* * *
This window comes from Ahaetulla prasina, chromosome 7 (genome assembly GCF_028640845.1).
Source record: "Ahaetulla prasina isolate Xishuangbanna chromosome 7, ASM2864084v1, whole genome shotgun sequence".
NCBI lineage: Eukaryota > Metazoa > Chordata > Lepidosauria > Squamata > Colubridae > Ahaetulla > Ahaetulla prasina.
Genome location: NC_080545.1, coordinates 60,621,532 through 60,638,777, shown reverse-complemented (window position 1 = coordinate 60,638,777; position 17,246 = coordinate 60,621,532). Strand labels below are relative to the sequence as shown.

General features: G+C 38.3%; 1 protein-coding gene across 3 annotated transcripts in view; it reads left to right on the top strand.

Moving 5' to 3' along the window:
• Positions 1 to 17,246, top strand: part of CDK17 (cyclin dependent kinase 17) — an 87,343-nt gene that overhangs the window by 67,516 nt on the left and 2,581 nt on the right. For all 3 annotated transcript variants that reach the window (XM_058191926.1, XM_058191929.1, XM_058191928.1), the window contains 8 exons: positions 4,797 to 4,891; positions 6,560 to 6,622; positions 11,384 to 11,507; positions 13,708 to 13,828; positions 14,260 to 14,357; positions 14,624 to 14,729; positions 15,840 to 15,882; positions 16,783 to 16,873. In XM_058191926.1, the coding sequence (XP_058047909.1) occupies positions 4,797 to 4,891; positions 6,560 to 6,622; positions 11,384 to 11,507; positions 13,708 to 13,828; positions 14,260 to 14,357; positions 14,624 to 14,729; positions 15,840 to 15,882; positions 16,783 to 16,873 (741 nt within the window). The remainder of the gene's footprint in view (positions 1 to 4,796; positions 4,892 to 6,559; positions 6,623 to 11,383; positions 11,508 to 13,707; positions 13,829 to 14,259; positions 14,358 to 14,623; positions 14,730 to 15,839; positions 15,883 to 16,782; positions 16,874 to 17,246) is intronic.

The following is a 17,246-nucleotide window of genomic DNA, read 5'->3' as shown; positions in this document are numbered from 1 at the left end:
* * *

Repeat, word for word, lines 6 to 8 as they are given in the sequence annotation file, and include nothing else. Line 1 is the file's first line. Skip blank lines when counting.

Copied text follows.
Moving 5' to 3' along the window:
• Positions 1 to 17,246, top strand: part of CDK17 (cyclin dependent kinase 17) — an 87,343-nt gene that overhangs the window by 67,516 nt on the left and 2,581 nt on the right. For all 3 annotated transcript variants that reach the window (XM_058191926.1, XM_058191929.1, XM_058191928.1), the window contains 8 exons: positions 4,797 to 4,891; positions 6,560 to 6,622; positions 11,384 to 11,507; positions 13,708 to 13,828; positions 14,260 to 14,357; positions 14,624 to 14,729; positions 15,840 to 15,882; positions 16,783 to 16,873. In XM_058191926.1, the coding sequence (XP_058047909.1) occupies positions 4,797 to 4,891; positions 6,560 to 6,622; positions 11,384 to 11,507; positions 13,708 to 13,828; positions 14,260 to 14,357; positions 14,624 to 14,729; positions 15,840 to 15,882; positions 16,783 to 16,873 (741 nt within the window). The remainder of the gene's footprint in view (positions 1 to 4,796; positions 4,892 to 6,559; positions 6,623 to 11,383; positions 11,508 to 13,707; positions 13,829 to 14,259; positions 14,358 to 14,623; positions 14,730 to 15,839; positions 15,883 to 16,782; positions 16,874 to 17,246) is intronic.

The following is a 17,246-nucleotide window of genomic DNA, read 5'->3' as shown; positions in this document are numbered from 1 at the left end: